Portfolio design is about matching an investor’s profile and needs

You should carefully design your financial portfolio and choose the path that you are comfortable with

Please help me broaden my investment portfolio. I am new to mutual funds. I started two tax-saving SIPs (Reliance Tax Saver (ELSS) fund; and Axis Long term Equity—both direct growth) of Rs2,000 each from April 2015. I want to start investing towards wealth creation over the next 3-5 years, with further SIPs of Rs6,000 a month.I have done a bit of research about Kotak Select Focus fund and Mirae Asset Emerging Blue-chip fund—both with direct growth option. Is that a good choice?

—Yogesh Padwal

You are presently investing Rs4,000 in an all-equity portfolio consisting of two tax-saving funds. You are seeking to expand it to a Rs10,000 per month SIP portfolio that would also be an all-equity portfolio by adding two equity funds. This would make for an aggressive SIP portfolio. The funds that you are seeking to add are both good funds, but one of them is a diversified fund (the Kotak fund), and the other is a mid- and small-cap fund that invests in the most high-growth, high-risk part of the market. If you are investing for the real long-term (greater than 7-10 years) and you are okay with taking on so much risk, you can stay with this portfolio. Else, here are a few alternative paths you can consider. One would be to replace the diversified fund with a large-cap fund (Kotak 50 would be a good choice here) and the other would be to replace the mid-cap fund with a balanced fund (Birla Sun Life ’95 would be a good option). Either or both these moves would lower the risk profile of your portfolio from where it is now. A third option would be to further reduce the risk of your portfolio by replacing one of your equity funds with a debt fund. For example, you can replace the large-cap fund with a short-term debt fund such as HDFC Regular Savings fund. At the end of the day, portfolio design is about matching an investor’s profile and needs with specific investment options, and you can choose the path that you are comfortable with.

I am new to investing. I would like to invest Rs10,000 per month via SIPs. Kindly recommend some funds.

—Ramnath Arunachalam

When an investor is considering getting started with mutual fund investing, especially for long-term wealth building purposes, there are three starter type investment options that they should evaluate and choose from. Depending on their situation and risk levels, which one of these three to choose from would vary. The first would be the tax-saving equity-linked savings scheme (ELSS) funds, which would enable you to get an immediate tax deduction of up to Rs1.5 lakh under section 80 (C) of the income-tax Act. There are several options under this section, and one should evaluate for oneself as to how much monthly contribution should be allocated to such mutual funds. The second type of funds would be what are known as balanced funds (equity-oriented hybrid funds), which invest both in the equity market as well as the bond market. These funds give a good exposure to markets for a beginning investor at a lower risk, than a pure-equity fund. The third type of fund would be a pure large-cap fund. Such funds invest in relatively stable, large companies in the market and are considered the least risky of the equity-fund categories. So, a beginning investor such as yourself can invest as much of the monthly investment as required in tax-saving funds (a fund like ICICI Prudential Long Term Equity fund), and split the remaining amount between a balanced fund (such as HDFC Balanced fund) and a large-cap fund (such as Birla Sun Life Frontline Equity fund).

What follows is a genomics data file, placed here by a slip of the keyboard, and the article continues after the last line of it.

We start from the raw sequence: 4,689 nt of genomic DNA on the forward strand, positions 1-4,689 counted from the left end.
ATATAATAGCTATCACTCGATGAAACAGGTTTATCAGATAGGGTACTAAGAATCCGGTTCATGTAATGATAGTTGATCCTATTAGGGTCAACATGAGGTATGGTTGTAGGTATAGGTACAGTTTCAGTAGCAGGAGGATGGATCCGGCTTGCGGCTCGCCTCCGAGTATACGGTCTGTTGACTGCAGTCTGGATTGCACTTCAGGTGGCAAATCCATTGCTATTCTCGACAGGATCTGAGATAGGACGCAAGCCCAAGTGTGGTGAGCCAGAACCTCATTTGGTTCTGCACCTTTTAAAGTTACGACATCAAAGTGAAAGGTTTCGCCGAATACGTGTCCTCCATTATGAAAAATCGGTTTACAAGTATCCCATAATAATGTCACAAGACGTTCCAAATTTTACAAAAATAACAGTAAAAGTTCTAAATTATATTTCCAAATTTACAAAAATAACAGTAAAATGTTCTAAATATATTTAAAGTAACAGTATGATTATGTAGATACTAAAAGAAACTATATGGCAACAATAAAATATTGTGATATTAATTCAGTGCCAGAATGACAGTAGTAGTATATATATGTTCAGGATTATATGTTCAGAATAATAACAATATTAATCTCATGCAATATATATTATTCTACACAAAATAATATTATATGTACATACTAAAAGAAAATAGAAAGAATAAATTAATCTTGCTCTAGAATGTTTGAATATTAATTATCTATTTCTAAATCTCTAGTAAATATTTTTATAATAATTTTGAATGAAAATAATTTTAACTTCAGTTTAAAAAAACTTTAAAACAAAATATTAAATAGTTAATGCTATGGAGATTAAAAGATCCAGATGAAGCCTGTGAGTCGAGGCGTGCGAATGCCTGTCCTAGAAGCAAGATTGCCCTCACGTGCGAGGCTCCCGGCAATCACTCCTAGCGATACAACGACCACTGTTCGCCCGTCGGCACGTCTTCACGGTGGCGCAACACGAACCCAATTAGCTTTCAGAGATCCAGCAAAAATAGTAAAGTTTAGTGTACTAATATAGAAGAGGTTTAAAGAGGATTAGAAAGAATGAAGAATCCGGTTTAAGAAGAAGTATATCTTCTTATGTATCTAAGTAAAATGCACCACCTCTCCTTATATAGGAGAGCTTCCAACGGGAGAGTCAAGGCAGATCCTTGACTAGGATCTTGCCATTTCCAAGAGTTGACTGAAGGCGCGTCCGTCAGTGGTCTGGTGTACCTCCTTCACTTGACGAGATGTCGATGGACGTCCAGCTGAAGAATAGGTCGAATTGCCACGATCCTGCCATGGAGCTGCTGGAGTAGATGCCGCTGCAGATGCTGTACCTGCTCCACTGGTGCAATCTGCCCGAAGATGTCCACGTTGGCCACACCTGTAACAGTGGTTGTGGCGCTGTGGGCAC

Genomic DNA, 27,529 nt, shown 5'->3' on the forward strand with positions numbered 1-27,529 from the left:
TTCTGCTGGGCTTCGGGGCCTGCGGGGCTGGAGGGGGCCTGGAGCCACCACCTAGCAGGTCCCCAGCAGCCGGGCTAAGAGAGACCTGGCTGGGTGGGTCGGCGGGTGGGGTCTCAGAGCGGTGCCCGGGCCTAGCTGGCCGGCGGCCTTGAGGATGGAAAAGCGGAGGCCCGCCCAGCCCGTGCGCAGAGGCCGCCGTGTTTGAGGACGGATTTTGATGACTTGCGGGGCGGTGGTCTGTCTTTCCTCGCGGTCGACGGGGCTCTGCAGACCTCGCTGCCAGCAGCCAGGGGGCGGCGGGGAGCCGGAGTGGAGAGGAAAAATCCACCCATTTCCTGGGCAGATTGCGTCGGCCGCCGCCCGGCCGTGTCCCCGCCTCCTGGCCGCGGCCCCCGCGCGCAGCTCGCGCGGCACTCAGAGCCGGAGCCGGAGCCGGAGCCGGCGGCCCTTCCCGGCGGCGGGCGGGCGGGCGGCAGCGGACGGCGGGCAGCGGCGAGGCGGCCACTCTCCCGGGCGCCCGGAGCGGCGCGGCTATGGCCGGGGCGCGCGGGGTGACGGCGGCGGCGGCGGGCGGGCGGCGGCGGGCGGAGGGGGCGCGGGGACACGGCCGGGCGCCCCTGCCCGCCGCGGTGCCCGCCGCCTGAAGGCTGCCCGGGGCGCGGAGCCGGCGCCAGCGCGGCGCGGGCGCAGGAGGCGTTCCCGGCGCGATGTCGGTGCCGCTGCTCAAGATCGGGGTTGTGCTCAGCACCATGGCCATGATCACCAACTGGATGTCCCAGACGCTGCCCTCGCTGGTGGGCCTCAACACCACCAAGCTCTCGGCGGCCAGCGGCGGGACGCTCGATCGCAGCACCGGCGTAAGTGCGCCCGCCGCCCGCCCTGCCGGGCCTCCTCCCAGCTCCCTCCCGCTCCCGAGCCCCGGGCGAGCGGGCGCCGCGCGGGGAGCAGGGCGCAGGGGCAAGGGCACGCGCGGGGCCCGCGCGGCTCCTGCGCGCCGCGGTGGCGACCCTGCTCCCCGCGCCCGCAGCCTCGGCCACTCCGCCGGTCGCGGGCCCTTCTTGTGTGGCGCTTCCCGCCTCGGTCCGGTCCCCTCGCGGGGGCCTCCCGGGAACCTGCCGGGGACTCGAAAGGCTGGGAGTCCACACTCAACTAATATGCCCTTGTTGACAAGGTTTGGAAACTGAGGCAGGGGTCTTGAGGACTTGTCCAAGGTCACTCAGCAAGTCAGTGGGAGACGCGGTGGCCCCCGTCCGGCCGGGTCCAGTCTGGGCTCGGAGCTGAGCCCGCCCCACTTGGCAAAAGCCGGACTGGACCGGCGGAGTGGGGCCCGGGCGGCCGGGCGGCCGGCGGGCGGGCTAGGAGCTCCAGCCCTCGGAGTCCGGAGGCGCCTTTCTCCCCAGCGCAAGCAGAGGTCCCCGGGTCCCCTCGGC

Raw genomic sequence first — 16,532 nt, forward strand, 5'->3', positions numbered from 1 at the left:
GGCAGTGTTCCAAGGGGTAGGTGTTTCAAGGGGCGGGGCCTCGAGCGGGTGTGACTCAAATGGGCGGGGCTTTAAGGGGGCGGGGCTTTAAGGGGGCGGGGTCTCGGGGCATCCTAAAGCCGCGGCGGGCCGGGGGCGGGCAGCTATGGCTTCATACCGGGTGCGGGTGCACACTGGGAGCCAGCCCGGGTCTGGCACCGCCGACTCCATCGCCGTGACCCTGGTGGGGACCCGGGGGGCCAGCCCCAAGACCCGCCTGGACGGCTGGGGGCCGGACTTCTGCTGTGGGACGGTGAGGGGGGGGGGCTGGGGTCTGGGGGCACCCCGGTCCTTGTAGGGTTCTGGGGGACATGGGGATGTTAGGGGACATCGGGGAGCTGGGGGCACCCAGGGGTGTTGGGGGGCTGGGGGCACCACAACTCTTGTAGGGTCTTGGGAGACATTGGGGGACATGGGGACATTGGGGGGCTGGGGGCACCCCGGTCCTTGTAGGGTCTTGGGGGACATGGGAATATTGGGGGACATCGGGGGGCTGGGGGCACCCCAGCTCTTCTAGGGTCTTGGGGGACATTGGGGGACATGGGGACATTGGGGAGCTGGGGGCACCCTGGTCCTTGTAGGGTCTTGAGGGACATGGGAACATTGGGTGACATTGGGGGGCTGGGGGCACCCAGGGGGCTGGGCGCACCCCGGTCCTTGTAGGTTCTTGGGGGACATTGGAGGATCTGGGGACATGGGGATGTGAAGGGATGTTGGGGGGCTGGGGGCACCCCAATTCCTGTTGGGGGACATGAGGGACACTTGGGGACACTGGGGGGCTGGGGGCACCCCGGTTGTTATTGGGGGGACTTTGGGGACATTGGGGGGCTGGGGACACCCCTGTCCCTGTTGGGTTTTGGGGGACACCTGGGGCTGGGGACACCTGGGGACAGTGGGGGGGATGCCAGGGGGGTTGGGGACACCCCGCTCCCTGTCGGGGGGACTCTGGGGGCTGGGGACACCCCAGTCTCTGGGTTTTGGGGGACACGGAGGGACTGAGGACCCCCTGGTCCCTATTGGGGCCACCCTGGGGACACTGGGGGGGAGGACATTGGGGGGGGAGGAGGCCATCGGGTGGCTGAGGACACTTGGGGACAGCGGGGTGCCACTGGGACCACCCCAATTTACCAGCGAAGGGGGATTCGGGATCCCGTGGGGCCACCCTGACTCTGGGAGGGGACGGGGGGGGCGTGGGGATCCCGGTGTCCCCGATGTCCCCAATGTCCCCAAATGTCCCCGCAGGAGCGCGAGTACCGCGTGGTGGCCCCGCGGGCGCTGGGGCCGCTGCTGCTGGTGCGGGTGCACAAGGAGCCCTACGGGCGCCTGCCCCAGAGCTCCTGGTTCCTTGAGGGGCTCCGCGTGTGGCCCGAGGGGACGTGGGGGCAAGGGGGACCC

My adviser told me to redeem my mutual fund units from Franklin India Blue-chip fund. He says there is over exposure to equity in my portfolio. However, I am against this strategy as this is a large-cap fund and I am a long-term investor. Please guide how to proceed.

—Nitin Patel

It is hard to pass judgement on the advice you have received, without knowing the full details of your portfolio and the complete advice that you were provided by your adviser. Also, your adviser may have a sense of your risk tolerance level that I am not privy to. In general, advisers approach long-term portfolio building with some caution and take all factors—such as your age, time frame, and risk profile—into account. It would also be important to consider what your adviser’s suggestion was with respect to where to reinvest the money that he is seeking to redeem from this fund.

Having said all this, I must state that the advise to redeem Franklin India Blue-chip comes as a bit of a surprise. This is a good, steady flag-ship large-cap fund from Franklin India and it has an excellent track record of stable performance. I would urge you to have a conversation with your adviser and let him know that you are okay with the risk level of the portfolio considering your long-term time frame.

Srikanth Meenakshi is co-founder and COO,

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